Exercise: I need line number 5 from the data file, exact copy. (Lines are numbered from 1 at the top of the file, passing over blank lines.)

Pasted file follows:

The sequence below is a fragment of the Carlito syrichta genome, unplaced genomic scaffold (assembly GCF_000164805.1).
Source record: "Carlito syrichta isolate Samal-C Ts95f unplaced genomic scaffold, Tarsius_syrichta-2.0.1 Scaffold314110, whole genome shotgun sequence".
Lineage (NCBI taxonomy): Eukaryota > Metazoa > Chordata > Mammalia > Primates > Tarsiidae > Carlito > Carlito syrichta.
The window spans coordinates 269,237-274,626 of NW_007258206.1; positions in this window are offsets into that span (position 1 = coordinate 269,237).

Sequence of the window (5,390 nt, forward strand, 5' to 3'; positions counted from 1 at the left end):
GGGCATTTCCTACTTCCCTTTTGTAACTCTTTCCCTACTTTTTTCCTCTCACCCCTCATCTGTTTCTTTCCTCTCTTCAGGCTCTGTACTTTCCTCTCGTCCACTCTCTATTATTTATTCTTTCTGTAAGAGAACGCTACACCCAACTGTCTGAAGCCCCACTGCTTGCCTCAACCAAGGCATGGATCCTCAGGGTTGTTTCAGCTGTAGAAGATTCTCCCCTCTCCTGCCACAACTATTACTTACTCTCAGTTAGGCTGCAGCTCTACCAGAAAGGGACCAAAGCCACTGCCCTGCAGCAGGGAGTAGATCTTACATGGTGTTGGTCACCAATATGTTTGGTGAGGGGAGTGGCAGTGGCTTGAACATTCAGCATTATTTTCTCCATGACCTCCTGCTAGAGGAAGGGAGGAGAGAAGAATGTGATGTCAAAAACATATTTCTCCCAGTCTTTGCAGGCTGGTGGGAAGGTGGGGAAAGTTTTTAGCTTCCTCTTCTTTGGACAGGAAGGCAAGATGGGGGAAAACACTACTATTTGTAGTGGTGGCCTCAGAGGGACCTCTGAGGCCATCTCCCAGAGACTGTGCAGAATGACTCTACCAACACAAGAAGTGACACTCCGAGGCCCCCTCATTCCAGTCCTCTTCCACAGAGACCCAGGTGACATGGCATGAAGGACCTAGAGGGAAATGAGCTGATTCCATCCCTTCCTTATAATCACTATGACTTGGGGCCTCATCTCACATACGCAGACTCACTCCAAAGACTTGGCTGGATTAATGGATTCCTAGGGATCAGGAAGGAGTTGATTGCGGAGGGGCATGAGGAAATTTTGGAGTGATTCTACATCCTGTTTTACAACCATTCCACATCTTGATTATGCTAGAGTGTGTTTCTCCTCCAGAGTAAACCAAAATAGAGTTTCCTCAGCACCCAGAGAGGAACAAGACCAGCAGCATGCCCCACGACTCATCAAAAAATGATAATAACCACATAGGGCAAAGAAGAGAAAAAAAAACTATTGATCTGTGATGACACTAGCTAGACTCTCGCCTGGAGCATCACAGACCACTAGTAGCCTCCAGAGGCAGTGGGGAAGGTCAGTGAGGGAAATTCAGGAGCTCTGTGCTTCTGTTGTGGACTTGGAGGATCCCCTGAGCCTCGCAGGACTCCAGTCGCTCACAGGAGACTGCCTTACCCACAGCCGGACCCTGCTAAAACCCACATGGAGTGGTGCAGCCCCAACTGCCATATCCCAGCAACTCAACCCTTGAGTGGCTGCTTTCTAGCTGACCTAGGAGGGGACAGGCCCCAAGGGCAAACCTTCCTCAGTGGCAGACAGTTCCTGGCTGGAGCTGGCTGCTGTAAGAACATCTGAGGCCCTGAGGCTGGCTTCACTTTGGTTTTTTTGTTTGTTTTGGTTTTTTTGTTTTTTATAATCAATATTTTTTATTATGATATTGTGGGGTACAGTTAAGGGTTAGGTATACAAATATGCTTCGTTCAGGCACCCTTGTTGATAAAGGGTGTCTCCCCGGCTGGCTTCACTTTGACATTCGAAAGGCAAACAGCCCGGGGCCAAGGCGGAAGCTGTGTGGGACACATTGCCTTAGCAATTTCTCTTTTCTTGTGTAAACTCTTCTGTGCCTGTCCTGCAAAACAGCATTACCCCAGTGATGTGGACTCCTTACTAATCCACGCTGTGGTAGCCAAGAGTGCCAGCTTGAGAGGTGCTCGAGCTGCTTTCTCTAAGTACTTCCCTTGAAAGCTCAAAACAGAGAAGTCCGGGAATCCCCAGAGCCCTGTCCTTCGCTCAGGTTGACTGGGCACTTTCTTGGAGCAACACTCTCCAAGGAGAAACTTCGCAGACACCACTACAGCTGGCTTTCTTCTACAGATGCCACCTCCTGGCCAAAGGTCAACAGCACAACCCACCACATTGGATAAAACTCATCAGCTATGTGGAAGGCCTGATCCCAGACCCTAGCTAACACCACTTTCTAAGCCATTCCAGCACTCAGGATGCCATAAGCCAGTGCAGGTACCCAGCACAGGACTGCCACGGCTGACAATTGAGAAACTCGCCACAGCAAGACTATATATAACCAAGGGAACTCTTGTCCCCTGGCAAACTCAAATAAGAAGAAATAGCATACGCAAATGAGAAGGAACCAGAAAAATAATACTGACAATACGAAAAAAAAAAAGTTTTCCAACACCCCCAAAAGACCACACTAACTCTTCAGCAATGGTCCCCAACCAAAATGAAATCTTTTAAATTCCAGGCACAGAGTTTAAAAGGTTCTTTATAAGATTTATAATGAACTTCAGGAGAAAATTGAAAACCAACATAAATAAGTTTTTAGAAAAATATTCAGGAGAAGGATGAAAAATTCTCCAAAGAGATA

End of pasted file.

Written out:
Sequence of the window (5,390 nt, forward strand, 5' to 3'; positions counted from 1 at the left end):